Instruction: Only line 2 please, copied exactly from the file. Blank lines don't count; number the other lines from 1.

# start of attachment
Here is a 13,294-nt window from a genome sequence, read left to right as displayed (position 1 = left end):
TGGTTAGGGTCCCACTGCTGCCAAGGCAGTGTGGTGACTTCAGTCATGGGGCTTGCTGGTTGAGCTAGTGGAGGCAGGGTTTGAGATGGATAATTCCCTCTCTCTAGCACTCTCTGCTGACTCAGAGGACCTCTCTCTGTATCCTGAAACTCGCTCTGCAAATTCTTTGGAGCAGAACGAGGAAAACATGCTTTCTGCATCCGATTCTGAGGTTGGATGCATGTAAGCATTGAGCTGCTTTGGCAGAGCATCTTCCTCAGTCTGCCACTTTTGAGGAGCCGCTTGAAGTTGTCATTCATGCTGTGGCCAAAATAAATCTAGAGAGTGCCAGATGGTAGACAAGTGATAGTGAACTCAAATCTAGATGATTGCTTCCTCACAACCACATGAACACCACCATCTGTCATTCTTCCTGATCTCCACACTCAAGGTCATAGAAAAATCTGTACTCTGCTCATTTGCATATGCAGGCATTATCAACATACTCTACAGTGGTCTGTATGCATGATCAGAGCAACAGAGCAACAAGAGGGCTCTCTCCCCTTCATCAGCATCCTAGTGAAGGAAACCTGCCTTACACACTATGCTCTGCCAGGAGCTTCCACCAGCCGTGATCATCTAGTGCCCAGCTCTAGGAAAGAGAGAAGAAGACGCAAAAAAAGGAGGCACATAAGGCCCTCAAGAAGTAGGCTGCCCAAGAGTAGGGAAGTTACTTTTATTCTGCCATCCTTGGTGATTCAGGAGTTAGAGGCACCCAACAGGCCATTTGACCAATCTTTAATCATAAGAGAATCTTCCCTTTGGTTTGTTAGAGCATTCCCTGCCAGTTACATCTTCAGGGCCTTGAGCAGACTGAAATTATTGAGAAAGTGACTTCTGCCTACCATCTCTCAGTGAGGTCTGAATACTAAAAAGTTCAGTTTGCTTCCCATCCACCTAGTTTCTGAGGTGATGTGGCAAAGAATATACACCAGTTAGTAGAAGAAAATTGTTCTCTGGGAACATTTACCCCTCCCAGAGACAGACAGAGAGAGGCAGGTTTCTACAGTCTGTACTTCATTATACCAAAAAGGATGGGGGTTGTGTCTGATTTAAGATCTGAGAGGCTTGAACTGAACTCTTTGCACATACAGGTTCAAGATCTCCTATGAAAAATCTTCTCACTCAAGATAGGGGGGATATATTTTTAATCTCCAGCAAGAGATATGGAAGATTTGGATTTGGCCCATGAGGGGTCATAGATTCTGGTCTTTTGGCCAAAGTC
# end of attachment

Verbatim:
TGGTTAGGGTCCCACTGCTGCCAAGGCAGTGTGGTGACTTCAGTCATGGGGCTTGCTGGTTGAGCTAGTGGAGGCAGGGTTTGAGATGGATAATTCCCTCTCTCTAGCACTCTCTGCTGACTCAGAGGACCTCTCTCTGTATCCTGAAACTCGCTCTGCAAATTCTTTGGAGCAGAACGAGGAAAACATGCTTTCTGCATCCGATTCTGAGGTTGGATGCATGTAAGCATTGAGCTGCTTTGGCAGAGCATCTTCCTCAGTCTGCCACTTTTGAGGAGCCGCTTGAAGTTGTCATTCATGCTGTGGCCAAAATAAATCTAGAGAGTGCCAGATGGTAGACAAGTGATAGTGAACTCAAATCTAGATGATTGCTTCCTCACAACCACATGAACACCACCATCTGTCATTCTTCCTGATCTCCACACTCAAGGTCATAGAAAAATCTGTACTCTGCTCATTTGCATATGCAGGCATTATCAACATACTCTACAGTGGTCTGTATGCATGATCAGAGCAACAGAGCAACAAGAGGGCTCTCTCCCCTTCATCAGCATCCTAGTGAAGGAAACCTGCCTTACACACTATGCTCTGCCAGGAGCTTCCACCAGCCGTGATCATCTAGTGCCCAGCTCTAGGAAAGAGAGAAGAAGACGCAAAAAAAGGAGGCACATAAGGCCCTCAAGAAGTAGGCTGCCCAAGAGTAGGGAAGTTACTTTTATTCTGCCATCCTTGGTGATTCAGGAGTTAGAGGCACCCAACAGGCCATTTGACCAATCTTTAATCATAAGAGAATCTTCCCTTTGGTTTGTTAGAGCATTCCCTGCCAGTTACATCTTCAGGGCCTTGAGCAGACTGAAATTATTGAGAAAGTGACTTCTGCCTACCATCTCTCAGTGAGGTCTGAATACTAAAAAGTTCAGTTTGCTTCCCATCCACCTAGTTTCTGAGGTGATGTGGCAAAGAATATACACCAGTTAGTAGAAGAAAATTGTTCTCTGGGAACATTTACCCCTCCCAGAGACAGACAGAGAGAGGCAGGTTTCTACAGTCTGTACTTCATTATACCAAAAAGGATGGGGGTTGTGTCTGATTTAAGATCTGAGAGGCTTGAACTGAACTCTTTGCACATACAGGTTCAAGATCTCCTATGAAAAATCTTCTCACTCAAGATAGGGGGGATATATTTTTAATCTCCAGCAAGAGATATGGAAGATTTGGATTTGGCCCATGAGGGGTCATAGATTCTGGTCTTTTGGCCAAAGTC